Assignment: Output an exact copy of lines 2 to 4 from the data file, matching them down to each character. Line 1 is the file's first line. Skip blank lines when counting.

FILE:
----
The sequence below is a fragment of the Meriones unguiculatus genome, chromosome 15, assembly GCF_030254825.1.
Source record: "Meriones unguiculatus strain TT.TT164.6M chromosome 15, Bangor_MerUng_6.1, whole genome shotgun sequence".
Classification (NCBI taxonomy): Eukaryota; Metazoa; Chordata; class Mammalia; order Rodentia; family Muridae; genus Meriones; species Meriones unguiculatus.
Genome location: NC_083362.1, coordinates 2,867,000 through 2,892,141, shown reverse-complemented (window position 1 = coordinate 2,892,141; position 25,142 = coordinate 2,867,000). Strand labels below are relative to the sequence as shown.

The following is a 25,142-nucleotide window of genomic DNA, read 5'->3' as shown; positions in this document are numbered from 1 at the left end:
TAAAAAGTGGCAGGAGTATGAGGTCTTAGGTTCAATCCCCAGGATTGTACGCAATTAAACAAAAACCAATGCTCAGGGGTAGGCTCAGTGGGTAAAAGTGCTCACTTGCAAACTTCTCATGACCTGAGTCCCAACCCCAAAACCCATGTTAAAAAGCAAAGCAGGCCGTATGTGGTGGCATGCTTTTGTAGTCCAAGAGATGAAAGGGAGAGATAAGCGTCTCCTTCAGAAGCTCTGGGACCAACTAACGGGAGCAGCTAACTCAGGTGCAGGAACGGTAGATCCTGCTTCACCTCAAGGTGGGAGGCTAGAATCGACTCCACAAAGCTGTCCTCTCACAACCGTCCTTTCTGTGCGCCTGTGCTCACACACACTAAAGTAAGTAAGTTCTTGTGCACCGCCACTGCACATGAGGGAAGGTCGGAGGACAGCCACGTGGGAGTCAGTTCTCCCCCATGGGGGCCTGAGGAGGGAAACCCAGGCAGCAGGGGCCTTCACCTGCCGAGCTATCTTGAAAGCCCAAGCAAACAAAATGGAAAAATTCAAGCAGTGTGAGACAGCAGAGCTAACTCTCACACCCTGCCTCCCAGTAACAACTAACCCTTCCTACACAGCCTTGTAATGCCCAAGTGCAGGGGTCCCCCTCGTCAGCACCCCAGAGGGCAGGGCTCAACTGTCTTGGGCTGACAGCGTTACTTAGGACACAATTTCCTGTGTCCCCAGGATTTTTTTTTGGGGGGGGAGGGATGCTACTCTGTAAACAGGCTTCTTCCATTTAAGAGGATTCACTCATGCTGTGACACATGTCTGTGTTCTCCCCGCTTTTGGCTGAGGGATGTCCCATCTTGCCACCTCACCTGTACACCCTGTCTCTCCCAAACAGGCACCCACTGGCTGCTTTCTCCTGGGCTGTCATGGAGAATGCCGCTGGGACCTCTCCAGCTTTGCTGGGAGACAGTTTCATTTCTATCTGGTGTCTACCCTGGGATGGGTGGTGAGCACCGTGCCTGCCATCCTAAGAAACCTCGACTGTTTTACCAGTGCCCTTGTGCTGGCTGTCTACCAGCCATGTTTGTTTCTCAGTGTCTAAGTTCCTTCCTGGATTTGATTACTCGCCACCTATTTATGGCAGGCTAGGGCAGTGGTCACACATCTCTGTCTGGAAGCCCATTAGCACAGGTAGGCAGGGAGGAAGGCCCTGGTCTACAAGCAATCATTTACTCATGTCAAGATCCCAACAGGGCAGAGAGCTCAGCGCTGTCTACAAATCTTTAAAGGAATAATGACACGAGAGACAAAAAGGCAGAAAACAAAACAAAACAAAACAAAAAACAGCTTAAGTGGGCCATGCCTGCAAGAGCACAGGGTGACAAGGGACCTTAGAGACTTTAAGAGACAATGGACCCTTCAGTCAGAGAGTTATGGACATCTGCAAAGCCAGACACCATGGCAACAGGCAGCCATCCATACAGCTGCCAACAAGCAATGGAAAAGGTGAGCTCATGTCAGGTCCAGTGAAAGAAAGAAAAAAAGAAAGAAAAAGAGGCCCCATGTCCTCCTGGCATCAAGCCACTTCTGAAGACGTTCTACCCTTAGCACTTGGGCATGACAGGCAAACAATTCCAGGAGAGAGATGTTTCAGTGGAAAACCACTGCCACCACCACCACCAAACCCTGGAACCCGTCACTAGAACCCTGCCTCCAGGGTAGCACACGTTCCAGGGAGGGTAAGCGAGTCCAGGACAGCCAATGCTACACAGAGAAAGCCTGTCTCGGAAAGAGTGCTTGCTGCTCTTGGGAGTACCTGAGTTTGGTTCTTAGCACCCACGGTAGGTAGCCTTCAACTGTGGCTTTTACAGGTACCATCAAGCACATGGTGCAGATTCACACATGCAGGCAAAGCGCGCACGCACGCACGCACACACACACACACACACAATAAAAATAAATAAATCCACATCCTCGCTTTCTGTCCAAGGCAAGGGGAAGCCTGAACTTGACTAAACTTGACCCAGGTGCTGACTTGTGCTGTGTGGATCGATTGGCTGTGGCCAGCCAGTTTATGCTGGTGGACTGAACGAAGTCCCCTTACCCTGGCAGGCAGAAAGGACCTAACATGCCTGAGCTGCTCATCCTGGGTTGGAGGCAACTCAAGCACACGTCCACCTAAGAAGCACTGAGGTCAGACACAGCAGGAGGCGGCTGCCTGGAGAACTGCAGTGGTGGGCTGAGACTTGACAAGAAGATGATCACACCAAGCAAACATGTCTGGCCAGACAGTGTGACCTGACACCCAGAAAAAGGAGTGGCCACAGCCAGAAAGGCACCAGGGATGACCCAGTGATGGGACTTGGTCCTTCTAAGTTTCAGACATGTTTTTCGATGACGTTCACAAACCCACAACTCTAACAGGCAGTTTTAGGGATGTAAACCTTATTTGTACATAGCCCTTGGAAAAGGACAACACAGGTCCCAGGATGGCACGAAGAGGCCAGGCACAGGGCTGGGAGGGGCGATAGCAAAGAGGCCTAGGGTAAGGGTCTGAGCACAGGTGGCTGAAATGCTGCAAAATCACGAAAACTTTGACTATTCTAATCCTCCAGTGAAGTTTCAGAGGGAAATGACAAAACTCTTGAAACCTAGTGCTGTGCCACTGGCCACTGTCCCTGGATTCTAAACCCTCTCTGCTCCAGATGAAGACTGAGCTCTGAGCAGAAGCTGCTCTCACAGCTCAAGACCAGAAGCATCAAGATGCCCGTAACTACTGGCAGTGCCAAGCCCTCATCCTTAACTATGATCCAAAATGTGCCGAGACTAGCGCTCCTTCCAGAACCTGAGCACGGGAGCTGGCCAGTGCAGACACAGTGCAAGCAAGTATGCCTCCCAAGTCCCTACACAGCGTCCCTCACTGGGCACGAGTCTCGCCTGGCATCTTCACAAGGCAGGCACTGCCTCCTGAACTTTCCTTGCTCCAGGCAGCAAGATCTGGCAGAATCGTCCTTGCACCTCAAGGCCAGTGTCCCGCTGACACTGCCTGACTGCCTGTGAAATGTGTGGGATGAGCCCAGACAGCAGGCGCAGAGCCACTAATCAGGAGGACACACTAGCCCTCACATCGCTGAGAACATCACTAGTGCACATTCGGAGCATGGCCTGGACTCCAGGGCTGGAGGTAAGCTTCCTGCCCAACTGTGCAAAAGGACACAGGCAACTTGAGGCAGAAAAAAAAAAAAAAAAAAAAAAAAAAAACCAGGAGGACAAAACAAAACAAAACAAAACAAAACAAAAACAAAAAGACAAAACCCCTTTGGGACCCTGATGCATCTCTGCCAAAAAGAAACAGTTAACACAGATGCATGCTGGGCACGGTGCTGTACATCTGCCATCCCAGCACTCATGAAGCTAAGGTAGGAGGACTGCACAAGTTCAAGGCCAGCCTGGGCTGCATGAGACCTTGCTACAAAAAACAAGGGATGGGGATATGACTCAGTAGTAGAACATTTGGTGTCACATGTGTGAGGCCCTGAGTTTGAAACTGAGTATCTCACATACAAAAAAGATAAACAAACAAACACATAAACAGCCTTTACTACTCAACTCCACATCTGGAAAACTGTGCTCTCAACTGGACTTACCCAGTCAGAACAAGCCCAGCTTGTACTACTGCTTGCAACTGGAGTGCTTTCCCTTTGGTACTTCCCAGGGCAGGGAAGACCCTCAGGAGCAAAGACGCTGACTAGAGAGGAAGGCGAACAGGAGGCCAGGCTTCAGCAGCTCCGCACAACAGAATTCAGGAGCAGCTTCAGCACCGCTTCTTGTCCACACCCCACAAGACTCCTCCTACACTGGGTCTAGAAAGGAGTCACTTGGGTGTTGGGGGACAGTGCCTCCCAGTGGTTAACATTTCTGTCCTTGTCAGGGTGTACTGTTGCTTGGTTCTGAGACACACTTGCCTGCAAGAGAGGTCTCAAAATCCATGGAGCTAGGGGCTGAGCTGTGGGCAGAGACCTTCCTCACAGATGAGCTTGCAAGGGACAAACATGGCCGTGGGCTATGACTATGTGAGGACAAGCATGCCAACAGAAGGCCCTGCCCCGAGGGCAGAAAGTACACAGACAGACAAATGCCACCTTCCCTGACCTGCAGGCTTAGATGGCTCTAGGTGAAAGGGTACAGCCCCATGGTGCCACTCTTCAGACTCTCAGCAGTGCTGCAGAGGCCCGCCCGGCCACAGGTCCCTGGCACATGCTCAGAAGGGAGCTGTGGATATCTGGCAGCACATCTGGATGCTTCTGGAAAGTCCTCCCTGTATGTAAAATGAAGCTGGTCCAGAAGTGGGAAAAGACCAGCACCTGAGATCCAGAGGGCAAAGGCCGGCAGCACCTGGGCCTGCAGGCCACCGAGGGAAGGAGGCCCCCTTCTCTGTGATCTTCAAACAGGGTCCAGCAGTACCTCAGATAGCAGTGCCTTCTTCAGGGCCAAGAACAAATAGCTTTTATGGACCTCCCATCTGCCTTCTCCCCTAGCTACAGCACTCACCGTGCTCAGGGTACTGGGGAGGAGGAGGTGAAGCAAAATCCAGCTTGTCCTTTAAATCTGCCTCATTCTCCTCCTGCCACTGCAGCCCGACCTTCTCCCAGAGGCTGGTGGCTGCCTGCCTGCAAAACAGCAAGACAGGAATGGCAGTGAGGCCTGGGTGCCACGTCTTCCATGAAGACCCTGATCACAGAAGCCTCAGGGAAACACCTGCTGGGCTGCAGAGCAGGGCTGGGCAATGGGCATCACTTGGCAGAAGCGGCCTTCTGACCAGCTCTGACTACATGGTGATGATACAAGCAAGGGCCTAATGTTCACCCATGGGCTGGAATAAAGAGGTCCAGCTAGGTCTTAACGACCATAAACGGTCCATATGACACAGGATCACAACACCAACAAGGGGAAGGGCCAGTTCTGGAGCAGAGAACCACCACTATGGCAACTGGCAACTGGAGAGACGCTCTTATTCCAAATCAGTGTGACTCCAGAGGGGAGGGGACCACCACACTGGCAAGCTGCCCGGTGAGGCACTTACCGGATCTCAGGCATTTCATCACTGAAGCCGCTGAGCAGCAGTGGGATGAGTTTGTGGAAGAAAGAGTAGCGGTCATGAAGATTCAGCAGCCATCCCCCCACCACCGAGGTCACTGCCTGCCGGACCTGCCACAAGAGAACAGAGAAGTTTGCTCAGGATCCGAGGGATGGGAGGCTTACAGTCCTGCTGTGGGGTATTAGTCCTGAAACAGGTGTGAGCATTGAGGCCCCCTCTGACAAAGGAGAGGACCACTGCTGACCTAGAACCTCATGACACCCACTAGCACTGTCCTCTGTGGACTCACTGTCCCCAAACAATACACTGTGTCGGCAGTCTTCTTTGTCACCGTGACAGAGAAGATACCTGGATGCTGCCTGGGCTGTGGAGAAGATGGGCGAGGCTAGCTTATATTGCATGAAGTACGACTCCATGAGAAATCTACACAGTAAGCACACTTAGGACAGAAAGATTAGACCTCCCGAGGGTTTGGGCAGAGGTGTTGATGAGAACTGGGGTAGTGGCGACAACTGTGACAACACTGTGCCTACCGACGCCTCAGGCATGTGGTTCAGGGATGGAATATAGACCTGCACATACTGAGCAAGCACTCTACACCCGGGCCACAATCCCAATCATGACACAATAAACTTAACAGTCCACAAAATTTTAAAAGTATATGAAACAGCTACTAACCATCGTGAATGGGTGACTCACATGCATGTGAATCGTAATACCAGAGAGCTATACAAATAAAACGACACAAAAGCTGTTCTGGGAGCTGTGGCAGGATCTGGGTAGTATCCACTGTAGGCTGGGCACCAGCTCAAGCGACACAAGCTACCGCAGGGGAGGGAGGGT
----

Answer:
Source record: "Meriones unguiculatus strain TT.TT164.6M chromosome 15, Bangor_MerUng_6.1, whole genome shotgun sequence".
Classification (NCBI taxonomy): Eukaryota; Metazoa; Chordata; class Mammalia; order Rodentia; family Muridae; genus Meriones; species Meriones unguiculatus.
Genome location: NC_083362.1, coordinates 2,867,000 through 2,892,141, shown reverse-complemented (window position 1 = coordinate 2,892,141; position 25,142 = coordinate 2,867,000). Strand labels below are relative to the sequence as shown.